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Eclipse Bulletin: Total Solar Eclipse of 2017 August 21 - Color Edition Paperback – May 3, 2015
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About the Author
Fred Espenak is a retired astrophysicist from NASA/GSFC. His primary research involved infrared spectroscopy of planetary atmospheres. He also became NASA's expert on solar and lunar eclipse predictions and still maintains NASA's official eclipse website (eclipse.gsfc.nasa.gov).
Known by his nickname "Mr. Eclipse," he is the author of the popular book "Totality - Eclipses of the Sun." He is the author of the comprehensive "Thousand Year Canon of Solar Eclipses: 1501 to 2500" and the complementary volume "Thousand Year Canon of Lunar Eclipses: 1501 to 2500." He has also published 13 NASA eclipse bulletins, each focusing on a major eclipse.
Espenak's www.MrEclipse.com website focuses on eclipse photography while the new www.EclipseWise.com website is devoted to the dissemination of his latest eclipse predictions. An avid eclipse chaser, he has participated in dozens of eclipse expeditions around the world including remote and unusual locations such as the Sahara, the Bolivian altiplano, Mongolia, and Antarctica. Espenak's enthusiasm for eclipses spills over into public speaking, and he is frequently gives talks about his favorite subject.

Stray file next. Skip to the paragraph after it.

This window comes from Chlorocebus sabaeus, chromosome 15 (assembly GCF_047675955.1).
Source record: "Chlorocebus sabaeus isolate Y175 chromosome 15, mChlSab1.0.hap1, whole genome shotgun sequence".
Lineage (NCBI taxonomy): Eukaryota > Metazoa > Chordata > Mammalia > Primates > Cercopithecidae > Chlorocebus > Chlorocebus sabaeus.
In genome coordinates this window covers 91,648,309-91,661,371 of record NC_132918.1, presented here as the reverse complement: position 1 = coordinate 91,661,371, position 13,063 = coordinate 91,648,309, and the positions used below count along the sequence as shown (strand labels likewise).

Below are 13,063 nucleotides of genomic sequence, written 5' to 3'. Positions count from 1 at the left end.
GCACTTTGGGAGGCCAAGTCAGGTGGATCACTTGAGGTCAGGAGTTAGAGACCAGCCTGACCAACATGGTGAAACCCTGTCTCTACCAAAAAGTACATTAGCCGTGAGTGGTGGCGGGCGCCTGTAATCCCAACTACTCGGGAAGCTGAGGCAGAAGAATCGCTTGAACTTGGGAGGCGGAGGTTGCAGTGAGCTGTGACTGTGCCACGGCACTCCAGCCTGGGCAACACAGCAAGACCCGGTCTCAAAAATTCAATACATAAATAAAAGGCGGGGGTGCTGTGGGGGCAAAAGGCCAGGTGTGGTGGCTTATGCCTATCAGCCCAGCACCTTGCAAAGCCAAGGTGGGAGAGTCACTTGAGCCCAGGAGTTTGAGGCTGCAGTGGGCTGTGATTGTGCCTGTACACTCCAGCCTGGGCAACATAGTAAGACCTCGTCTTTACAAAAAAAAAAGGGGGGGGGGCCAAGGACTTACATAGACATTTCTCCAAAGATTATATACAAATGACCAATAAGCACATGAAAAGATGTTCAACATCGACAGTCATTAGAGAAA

In 2003, the International Astronomical Union honored him by naming asteroid 14120, Espenak. Now living in rural Arizona, he spends most clear nights losing sleep and photographing the stars from Bifrost Observatory (www.AstroPixels.com).
Jay Anderson is a meteorologist, formerly with the Meteorological Service of Environment Canada. Astronomy has been a large part of his life since his mid teens, and it was only after graduating with a degree in Physics and Astronomy from the University of British Columbia that he adopted meteorology as a second pastime. He has written on the climatology of places along eclipse tracks since 1978, when a solar eclipse was predicted to pass over his home town. He still lives in that home town - Winnipeg - with his wife Judy and an assortment of past and present cats.
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One interesting tidbit about this eclipse, which I did not see in the book (though I'm still reading it), but which I discovered doing research for a talk I gave at our local astronomy club in 2012 about that year's annual solar eclipse: this is the only solar eclipse in about ±3000 years where the path of totality passes over two cities (or the sites of two cities) with the same name, specifically Columbus, Missouri, and Columbus, South Carolina.